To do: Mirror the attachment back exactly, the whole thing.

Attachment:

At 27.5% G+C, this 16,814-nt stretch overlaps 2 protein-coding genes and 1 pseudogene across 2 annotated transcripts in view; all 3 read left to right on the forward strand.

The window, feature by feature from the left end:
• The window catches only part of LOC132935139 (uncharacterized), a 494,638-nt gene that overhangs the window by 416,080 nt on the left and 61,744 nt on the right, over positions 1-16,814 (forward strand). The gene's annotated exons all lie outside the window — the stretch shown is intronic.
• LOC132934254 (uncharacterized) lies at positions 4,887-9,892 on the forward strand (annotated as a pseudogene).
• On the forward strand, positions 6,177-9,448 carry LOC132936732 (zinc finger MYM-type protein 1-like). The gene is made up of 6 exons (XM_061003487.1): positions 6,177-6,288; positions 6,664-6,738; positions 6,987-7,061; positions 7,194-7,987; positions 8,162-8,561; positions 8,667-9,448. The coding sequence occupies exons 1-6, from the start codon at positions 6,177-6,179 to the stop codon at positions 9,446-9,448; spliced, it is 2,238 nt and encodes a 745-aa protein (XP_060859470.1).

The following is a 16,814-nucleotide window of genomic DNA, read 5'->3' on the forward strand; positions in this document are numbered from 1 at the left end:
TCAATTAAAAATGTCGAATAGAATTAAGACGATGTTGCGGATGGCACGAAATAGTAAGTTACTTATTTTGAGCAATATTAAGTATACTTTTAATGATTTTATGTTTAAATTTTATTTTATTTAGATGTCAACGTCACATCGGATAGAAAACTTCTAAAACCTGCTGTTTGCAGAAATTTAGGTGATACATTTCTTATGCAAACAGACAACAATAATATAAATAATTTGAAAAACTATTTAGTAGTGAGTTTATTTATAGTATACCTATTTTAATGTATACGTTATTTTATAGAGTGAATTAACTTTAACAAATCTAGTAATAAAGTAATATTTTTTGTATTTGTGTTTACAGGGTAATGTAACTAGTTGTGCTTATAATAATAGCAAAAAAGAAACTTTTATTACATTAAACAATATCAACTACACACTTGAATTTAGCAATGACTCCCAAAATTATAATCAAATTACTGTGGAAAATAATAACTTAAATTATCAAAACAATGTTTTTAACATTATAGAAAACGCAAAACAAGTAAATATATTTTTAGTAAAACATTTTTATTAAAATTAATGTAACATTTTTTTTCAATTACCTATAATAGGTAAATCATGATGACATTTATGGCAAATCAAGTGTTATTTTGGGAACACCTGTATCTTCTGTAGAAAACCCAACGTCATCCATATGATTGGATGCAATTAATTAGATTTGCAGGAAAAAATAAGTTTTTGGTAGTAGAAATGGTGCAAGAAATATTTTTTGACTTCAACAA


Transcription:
At 27.5% G+C, this 16,814-nt stretch overlaps 2 protein-coding genes and 1 pseudogene across 2 annotated transcripts in view; all 3 read left to right on the forward strand.

The window, feature by feature from the left end:
• The window catches only part of LOC132935139 (uncharacterized), a 494,638-nt gene that overhangs the window by 416,080 nt on the left and 61,744 nt on the right, over positions 1-16,814 (forward strand). The gene's annotated exons all lie outside the window — the stretch shown is intronic.
• LOC132934254 (uncharacterized) lies at positions 4,887-9,892 on the forward strand (annotated as a pseudogene).
• On the forward strand, positions 6,177-9,448 carry LOC132936732 (zinc finger MYM-type protein 1-like). The gene is made up of 6 exons (XM_061003487.1): positions 6,177-6,288; positions 6,664-6,738; positions 6,987-7,061; positions 7,194-7,987; positions 8,162-8,561; positions 8,667-9,448. The coding sequence occupies exons 1-6, from the start codon at positions 6,177-6,179 to the stop codon at positions 9,446-9,448; spliced, it is 2,238 nt and encodes a 745-aa protein (XP_060859470.1).

The following is a 16,814-nucleotide window of genomic DNA, read 5'->3' on the forward strand; positions in this document are numbered from 1 at the left end:
TCAATTAAAAATGTCGAATAGAATTAAGACGATGTTGCGGATGGCACGAAATAGTAAGTTACTTATTTTGAGCAATATTAAGTATACTTTTAATGATTTTATGTTTAAATTTTATTTTATTTAGATGTCAACGTCACATCGGATAGAAAACTTCTAAAACCTGCTGTTTGCAGAAATTTAGGTGATACATTTCTTATGCAAACAGACAACAATAATATAAATAATTTGAAAAACTATTTAGTAGTGAGTTTATTTATAGTATACCTATTTTAATGTATACGTTATTTTATAGAGTGAATTAACTTTAACAAATCTAGTAATAAAGTAATATTTTTTGTATTTGTGTTTACAGGGTAATGTAACTAGTTGTGCTTATAATAATAGCAAAAAAGAAACTTTTATTACATTAAACAATATCAACTACACACTTGAATTTAGCAATGACTCCCAAAATTATAATCAAATTACTGTGGAAAATAATAACTTAAATTATCAAAACAATGTTTTTAACATTATAGAAAACGCAAAACAAGTAAATATATTTTTAGTAAAACATTTTTATTAAAATTAATGTAACATTTTTTTTCAATTACCTATAATAGGTAAATCATGATGACATTTATGGCAAATCAAGTGTTATTTTGGGAACACCTGTATCTTCTGTAGAAAACCCAACGTCATCCATATGATTGGATGCAATTAATTAGATTTGCAGGAAAAAATAAGTTTTTGGTAGTAGAAATGGTGCAAGAAATATTTTTTGACTTCAACAA